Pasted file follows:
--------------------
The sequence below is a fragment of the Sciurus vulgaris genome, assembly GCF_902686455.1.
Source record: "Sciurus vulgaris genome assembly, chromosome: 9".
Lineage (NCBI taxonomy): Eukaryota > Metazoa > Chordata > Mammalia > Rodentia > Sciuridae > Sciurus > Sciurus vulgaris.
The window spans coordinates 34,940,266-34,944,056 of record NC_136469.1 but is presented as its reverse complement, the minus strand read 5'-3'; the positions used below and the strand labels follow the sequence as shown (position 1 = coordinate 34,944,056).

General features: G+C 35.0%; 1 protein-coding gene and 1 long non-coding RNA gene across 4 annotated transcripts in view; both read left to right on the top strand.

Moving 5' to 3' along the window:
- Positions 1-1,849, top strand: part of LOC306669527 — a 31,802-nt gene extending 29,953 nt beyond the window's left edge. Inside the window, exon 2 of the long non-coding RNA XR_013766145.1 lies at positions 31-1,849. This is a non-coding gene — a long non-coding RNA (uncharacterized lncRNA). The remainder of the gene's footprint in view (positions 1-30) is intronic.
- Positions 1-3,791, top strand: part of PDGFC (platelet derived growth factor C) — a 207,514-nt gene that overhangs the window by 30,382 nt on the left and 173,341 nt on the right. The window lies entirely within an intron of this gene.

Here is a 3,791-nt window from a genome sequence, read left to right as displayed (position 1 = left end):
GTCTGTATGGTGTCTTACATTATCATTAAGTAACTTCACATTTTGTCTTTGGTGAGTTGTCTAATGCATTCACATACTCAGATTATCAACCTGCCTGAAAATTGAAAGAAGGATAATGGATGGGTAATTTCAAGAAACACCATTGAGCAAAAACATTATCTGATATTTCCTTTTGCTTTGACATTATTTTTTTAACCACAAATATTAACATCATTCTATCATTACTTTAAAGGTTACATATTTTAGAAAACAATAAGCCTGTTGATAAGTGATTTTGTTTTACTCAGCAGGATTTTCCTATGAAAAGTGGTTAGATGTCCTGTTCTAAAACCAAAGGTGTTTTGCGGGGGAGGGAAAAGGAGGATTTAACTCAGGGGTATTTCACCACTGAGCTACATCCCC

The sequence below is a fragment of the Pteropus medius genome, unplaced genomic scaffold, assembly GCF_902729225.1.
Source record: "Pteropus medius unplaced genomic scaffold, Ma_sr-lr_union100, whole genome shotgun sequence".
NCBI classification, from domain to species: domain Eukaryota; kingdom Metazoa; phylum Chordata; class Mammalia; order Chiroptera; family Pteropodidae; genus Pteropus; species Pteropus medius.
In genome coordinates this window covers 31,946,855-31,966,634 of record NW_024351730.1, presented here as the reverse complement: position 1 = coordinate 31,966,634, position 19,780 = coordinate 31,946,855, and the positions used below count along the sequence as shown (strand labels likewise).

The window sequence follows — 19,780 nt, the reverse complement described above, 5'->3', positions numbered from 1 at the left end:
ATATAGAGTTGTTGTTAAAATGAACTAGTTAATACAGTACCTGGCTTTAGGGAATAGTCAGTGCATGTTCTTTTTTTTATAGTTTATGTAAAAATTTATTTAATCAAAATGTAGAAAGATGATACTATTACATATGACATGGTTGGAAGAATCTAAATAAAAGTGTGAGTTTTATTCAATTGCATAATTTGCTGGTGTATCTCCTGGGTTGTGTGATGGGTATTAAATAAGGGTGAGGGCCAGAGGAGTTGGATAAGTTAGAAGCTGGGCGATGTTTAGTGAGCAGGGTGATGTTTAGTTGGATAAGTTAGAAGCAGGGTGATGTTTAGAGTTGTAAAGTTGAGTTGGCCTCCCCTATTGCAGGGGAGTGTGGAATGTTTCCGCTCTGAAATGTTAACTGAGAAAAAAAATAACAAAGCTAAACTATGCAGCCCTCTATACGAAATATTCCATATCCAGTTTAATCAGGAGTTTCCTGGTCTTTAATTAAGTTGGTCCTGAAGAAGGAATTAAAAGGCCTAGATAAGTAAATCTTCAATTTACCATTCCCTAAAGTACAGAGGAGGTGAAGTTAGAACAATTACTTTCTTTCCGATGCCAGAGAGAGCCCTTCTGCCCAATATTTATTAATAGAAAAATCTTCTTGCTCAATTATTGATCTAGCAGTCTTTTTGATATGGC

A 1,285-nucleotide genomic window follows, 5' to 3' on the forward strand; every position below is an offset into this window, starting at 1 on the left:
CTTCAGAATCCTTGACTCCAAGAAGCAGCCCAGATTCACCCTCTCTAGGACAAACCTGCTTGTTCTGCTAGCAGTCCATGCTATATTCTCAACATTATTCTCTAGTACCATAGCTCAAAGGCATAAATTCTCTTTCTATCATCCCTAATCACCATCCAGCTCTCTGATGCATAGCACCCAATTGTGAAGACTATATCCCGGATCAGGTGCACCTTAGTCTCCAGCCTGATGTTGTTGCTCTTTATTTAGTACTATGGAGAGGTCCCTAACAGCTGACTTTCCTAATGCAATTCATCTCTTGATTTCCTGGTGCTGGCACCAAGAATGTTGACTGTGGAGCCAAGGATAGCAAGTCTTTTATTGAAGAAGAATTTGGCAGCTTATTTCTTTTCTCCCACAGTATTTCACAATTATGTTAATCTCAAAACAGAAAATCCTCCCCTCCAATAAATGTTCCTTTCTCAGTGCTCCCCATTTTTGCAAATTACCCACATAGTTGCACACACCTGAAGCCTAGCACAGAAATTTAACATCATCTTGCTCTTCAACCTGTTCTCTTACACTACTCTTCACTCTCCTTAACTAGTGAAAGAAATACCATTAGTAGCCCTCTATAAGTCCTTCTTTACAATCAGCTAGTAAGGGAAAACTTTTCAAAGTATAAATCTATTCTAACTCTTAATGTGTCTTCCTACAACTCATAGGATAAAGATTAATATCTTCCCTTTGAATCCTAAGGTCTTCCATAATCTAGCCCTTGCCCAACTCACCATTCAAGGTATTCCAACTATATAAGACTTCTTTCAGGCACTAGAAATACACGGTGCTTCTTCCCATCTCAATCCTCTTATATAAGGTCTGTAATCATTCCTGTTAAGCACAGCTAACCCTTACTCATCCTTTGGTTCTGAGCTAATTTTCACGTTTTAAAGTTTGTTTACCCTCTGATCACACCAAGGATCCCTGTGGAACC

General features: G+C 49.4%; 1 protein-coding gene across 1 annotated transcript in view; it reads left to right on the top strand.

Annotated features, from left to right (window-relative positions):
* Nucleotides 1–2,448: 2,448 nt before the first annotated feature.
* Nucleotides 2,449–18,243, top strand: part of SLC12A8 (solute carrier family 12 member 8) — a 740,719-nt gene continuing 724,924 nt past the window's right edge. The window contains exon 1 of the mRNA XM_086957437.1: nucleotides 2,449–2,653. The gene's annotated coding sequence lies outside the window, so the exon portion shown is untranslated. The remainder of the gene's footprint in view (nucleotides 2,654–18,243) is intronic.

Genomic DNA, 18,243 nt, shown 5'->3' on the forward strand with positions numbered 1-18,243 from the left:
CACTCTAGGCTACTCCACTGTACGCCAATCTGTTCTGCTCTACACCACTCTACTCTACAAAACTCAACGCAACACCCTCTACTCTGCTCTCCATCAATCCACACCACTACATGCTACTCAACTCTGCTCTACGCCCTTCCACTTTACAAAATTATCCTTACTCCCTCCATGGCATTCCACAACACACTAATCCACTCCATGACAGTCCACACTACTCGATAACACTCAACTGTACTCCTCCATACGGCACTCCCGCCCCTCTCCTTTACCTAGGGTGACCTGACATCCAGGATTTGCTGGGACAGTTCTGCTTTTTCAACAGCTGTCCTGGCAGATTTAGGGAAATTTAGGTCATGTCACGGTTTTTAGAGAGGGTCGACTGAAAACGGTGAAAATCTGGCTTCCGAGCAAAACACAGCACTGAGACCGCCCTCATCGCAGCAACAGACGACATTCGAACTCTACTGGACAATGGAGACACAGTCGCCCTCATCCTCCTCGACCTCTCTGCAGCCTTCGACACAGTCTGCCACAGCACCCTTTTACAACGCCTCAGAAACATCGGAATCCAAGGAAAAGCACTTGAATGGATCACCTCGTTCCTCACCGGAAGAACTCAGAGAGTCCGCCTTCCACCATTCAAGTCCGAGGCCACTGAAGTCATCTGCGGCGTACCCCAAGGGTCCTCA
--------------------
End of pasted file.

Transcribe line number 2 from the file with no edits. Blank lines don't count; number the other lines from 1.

Source record: "Sciurus vulgaris genome assembly, chromosome: 9".